Elements of Prophecy: 2. Historical School

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Chapter 2
The historical school allege in favor of their view certain presumptions, such as these:—
(1) That it is the nature of scripture prophecy to occupy a continuous range of divine providence, and that this must he especially true of such detailed and symbolic visions as those of Daniel and John; (2) that the writers of the primitive church almost unanimously contradict the theory of a future crisis, and agree with the Protestant interpreters on the most material points; and (3) that the discordance of those who contend for a convergence on the end of the age is fatal to the alleged superiority of their interpretation in point of simplicity, harmony, and clearness.
(I.)—The following scriptures have been produced to prove, not only that the inference is unsound, but that the allegation is entirely false. The test chosen is to take the leading prophecies in order from the first and to observe the length of the continuous period over which each of them extends.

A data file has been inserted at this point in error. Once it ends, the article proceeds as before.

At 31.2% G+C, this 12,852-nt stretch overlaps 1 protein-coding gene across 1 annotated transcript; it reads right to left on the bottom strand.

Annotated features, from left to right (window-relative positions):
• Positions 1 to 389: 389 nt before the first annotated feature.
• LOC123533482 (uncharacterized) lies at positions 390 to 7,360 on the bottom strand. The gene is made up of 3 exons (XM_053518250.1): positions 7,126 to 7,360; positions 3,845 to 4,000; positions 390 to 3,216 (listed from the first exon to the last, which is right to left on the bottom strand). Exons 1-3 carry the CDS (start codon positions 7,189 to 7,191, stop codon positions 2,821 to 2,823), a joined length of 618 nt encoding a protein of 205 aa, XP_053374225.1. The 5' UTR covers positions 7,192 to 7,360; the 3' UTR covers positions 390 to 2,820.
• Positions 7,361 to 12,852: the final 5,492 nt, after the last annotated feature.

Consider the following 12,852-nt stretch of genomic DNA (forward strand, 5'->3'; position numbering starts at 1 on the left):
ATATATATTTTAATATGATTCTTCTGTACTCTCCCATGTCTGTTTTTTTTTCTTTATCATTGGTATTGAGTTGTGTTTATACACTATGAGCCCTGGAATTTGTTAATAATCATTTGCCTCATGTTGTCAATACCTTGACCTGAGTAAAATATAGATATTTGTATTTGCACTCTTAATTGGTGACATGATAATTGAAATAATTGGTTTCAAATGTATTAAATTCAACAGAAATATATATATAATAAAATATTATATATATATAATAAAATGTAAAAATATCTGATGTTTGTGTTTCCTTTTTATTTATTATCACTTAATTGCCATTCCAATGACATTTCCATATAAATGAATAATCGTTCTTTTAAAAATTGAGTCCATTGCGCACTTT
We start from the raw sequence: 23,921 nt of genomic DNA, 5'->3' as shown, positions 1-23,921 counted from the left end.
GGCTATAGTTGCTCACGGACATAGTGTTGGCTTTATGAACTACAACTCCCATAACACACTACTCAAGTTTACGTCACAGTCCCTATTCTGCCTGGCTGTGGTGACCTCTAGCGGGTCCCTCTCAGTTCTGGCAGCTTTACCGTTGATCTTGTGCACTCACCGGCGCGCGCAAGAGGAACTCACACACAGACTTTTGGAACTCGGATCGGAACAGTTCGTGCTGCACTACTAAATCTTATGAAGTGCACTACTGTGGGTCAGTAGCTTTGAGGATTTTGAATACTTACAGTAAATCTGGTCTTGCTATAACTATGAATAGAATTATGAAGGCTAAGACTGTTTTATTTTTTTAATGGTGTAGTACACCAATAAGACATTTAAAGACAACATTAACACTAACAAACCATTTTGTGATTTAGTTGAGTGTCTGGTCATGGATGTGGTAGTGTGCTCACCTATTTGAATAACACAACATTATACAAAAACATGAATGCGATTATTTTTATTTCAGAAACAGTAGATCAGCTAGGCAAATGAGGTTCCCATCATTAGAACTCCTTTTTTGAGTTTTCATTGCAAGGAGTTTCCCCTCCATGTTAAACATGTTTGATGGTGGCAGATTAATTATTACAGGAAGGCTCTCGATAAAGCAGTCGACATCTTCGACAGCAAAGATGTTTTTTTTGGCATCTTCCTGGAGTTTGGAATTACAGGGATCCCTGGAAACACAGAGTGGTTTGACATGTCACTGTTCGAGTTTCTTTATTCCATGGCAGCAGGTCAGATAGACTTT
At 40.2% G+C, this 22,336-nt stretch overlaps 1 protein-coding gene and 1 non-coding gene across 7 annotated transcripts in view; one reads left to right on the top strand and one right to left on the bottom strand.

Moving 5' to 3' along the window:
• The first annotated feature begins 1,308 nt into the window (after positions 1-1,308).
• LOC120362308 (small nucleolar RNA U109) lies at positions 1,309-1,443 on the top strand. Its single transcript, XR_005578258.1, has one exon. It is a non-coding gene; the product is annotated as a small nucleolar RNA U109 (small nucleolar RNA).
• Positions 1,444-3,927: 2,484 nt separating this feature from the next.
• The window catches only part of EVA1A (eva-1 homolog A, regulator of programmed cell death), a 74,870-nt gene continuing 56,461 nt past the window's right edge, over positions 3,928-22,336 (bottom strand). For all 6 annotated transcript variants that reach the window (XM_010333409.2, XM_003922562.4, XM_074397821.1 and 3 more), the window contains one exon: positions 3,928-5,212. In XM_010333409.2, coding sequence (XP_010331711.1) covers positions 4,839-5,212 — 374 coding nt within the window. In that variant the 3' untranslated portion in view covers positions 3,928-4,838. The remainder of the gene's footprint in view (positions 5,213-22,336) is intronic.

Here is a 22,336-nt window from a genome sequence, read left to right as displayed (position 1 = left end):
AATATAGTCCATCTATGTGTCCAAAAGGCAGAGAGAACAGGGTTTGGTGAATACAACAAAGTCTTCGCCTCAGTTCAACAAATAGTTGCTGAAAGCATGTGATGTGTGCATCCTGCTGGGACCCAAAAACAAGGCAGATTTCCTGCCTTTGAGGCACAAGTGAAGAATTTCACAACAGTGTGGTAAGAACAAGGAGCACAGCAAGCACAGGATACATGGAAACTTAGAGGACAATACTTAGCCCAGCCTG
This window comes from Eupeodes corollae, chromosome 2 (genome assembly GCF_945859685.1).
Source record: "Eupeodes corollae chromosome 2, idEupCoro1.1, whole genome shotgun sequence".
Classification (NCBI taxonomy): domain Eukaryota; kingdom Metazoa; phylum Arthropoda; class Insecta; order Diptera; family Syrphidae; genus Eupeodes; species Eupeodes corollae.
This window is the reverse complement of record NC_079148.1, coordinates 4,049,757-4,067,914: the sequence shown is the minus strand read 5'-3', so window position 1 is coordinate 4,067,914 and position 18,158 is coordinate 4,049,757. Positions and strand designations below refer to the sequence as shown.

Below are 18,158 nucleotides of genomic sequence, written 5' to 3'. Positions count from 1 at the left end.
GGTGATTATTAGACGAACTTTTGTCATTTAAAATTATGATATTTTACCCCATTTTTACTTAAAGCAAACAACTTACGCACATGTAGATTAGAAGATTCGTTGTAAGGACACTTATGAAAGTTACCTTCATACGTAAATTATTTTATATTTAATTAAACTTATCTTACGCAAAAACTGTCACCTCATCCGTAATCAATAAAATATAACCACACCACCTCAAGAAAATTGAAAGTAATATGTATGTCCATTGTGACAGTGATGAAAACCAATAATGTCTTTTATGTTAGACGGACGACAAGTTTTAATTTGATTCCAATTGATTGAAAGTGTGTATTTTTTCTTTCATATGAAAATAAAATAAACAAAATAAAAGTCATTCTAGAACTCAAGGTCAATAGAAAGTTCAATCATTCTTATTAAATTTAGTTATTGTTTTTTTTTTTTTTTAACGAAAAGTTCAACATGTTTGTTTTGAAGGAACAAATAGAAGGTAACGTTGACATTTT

1. Gen. 3:1515And I will put enmity between thee and the woman, and between thy seed and her seed; it shall bruise thy head, and thou shalt bruise his heel. (Genesis 3:15) is supposed to denote a continuous period of seven thousand years from the death of Abel to the judgment. But surely this is an arbitrary view, and though in the scripture there may be included the enmity between Satan and man, no spiritual mind can fail to discern that according to scripture the grand bearing of it is found in the two great crises of the cross and the appearing of the Lord Jesus.
2. Gen. 6:33And the Lord said, My spirit shall not always strive with man, for that he also is flesh: yet his days shall be an hundred and twenty years. (Genesis 6:3). No one doubts the striving of God's Spirit, or, at least, the days of man an hundred and twenty years; but again, the interest is concentrated on the judgment which closes all rather than spread that interval.